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Applicants locate homes through self-help program


By SCOTT LILES The Baxter Bulletin

GASSVILLE -- Nancy Neaves cannot wait to become Gassville's newest resident.

Neaves, 58, is participating in the federal government's Mutual Self-Help Housing Program and will eventually own a two-bedroom house on Walnut Street in Gassville. The program is funded through the U.S. Department of Agriculture's Rural Development division, and is managed locally by the Northwest Regional Housing Authority.

Officials with both Rural Development and the Northwest Regional Housing Authority -- along with representatives of state, county and local government -- gathered last month on Walnut Street for a ceremonial groundbreaking ceremony on Neaves' house in honor of National Homeowners Month, the Baxter Bulletin reported.

The Self-Help Program requires applicants to put in about 600 hours of labor into their future homes. That labor is dependent on what the applicant can do, said Vickey Stratton, the program's director for the Northwest Regional Housing Authority.

"Work can be anything from mowing to painting to just general upkeep on their home as we go through the construction phases," she said. "If people have disabilities, we work within their individual basis to find out what works for them."

Neaves' house, which is expected to be completed this winter, will be fully handicap-accessible with wider doors, a walk-in shower and no steps between the garage to the house.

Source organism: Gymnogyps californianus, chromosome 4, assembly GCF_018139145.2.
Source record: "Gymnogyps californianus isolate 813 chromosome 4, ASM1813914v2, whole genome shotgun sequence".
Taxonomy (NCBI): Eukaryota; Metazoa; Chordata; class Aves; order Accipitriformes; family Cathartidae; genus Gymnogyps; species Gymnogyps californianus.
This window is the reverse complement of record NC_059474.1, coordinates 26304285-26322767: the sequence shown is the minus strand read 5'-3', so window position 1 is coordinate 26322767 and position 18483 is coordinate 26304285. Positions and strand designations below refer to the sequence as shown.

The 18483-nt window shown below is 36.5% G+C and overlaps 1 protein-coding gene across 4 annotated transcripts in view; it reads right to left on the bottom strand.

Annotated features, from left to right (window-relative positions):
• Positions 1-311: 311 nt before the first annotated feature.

"It's going to be totally ADA-accessible for me, which is beautiful," said Neaves, who presently lives in a senior apartment complex in Cotter.

The Northwest Regional Housing Authority is located in Harrison, and its Self-Help Program is available in 12 counties across northern Arkansas. It presently has eight houses under construction, Stratton said.

The program offers clients a 33-year home loan with a present interest rate of 3.75 percent, Stratton said. No down payment is required for the program, and the housing authority has an in-house credit counselor that can help potential homeowners work through any credit problems they might have.

The program does have income guidelines, which vary by county.

"It's best to contact our office to find out what those income guidelines are," Stratton said. "We're there to help you."

Neaves' future home marks the eighth self-help home built recently in the Gassville community.

"This program started about 5 years ago, and it's been really good," Mayor Jeff Braim said. "It's good quality housing. We're happy to see people live their dreams out with new houses."

Neaves said she first heard of the program from a neighbor at the apartment complex.

"He knew neither one of us were apartment people," she said.

Neaves said the housing authority checked her assets and credit score as part of the application process. Once the paperwork was completed, she attended several interviews before being approved for the program.

"You meet some really nice people in the interviews," she said.

Neaves described the program as "a blessing," and encouraged others to consider applying.

"Absolutely, take the blessing. It's a gift," she said. "It's independence, it's responsibility. It's accessibility if they're disabled. It's a sense of pride and self-worth."